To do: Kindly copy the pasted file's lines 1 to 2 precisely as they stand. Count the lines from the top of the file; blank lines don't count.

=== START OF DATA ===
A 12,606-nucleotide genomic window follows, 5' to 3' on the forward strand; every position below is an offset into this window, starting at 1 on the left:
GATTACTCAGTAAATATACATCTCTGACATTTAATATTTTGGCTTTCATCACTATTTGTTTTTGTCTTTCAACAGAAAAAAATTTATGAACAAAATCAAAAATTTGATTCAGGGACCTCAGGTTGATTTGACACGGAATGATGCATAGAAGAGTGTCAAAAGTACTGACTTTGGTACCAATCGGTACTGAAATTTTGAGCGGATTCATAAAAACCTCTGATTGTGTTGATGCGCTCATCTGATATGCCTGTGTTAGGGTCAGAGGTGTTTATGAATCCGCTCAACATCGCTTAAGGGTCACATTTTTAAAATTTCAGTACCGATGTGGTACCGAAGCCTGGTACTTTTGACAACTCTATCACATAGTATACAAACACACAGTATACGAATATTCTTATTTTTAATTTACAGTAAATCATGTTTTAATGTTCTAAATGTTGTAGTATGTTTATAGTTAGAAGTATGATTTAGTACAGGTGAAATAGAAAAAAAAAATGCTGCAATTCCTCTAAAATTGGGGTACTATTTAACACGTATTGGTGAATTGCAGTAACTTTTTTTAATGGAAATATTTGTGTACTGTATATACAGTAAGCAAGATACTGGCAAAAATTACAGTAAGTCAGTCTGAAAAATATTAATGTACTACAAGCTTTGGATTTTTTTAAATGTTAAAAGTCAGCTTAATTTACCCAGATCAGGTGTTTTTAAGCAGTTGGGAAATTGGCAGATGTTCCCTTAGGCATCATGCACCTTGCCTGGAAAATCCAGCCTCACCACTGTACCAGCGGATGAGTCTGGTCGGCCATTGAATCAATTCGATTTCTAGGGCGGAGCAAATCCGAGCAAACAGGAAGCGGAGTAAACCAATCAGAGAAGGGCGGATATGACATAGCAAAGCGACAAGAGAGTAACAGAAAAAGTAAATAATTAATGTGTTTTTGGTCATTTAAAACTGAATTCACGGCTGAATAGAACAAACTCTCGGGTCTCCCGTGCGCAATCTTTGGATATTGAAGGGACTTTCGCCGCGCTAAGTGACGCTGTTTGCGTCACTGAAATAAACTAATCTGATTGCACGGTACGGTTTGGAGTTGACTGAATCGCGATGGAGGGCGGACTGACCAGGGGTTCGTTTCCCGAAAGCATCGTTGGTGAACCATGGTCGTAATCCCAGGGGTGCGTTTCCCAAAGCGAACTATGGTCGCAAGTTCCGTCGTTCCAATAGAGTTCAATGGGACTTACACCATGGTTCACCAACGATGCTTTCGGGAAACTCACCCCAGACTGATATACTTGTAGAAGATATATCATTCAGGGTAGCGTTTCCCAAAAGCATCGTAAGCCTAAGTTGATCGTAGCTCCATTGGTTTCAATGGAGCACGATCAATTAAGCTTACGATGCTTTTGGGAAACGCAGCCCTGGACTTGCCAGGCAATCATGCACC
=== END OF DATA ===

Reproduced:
A 12,606-nucleotide genomic window follows, 5' to 3' on the forward strand; every position below is an offset into this window, starting at 1 on the left:
GATTACTCAGTAAATATACATCTCTGACATTTAATATTTTGGCTTTCATCACTATTTGTTTTTGTCTTTCAACAGAAAAAAATTTATGAACAAAATCAAAAATTTGATTCAGGGACCTCAGGTTGATTTGACACGGAATGATGCATAGAAGAGTGTCAAAAGTACTGACTTTGGTACCAATCGGTACTGAAATTTTGAGCGGATTCATAAAAACCTCTGATTGTGTTGATGCGCTCATCTGATATGCCTGTGTTAGGGTCAGAGGTGTTTATGAATCCGCTCAACATCGCTTAAGGGTCACATTTTTAAAATTTCAGTACCGATGTGGTACCGAAGCCTGGTACTTTTGACAACTCTATCACATAGTATACAAACACACAGTATACGAATATTCTTATTTTTAATTTACAGTAAATCATGTTTTAATGTTCTAAATGTTGTAGTATGTTTATAGTTAGAAGTATGATTTAGTACAGGTGAAATAGAAAAAAAAAATGCTGCAATTCCTCTAAAATTGGGGTACTATTTAACACGTATTGGTGAATTGCAGTAACTTTTTTTAATGGAAATATTTGTGTACTGTATATACAGTAAGCAAGATACTGGCAAAAATTACAGTAAGTCAGTCTGAAAAATATTAATGTACTACAAGCTTTGGATTTTTTTAAATGTTAAAAGTCAGCTTAATTTACCCAGATCAGGTGTTTTTAAGCAGTTGGGAAATTGGCAGATGTTCCCTTAGGCATCATGCACCTTGCCTGGAAAATCCAGCCTCACCACTGTACCAGCGGATGAGTCTGGTCGGCCATTGAATCAATTCGATTTCTAGGGCGGAGCAAATCCGAGCAAACAGGAAGCGGAGTAAACCAATCAGAGAAGGGCGGATATGACATAGCAAAGCGACAAGAGAGTAACAGAAAAAGTAAATAATTAATGTGTTTTTGGTCATTTAAAACTGAATTCACGGCTGAATAGAACAAACTCTCGGGTCTCCCGTGCGCAATCTTTGGATATTGAAGGGACTTTCGCCGCGCTAAGTGACGCTGTTTGCGTCACTGAAATAAACTAATCTGATTGCACGGTACGGTTTGGAGTTGACTGAATCGCGATGGAGGGCGGACTGACCAGGGGTTCGTTTCCCGAAAGCATCGTTGGTGAACCATGGTCGTAATCCCAGGGGTGCGTTTCCCAAAGCGAACTATGGTCGCAAGTTCCGTCGTTCCAATAGAGTTCAATGGGACTTACACCATGGTTCACCAACGATGCTTTCGGGAAACTCACCCCAGACTGATATACTTGTAGAAGATATATCATTCAGGGTAGCGTTTCCCAAAAGCATCGTAAGCCTAAGTTGATCGTAGCTCCATTGGTTTCAATGGAGCACGATCAATTAAGCTTACGATGCTTTTGGGAAACGCAGCCCTGGACTTGCCAGGCAATCATGCACC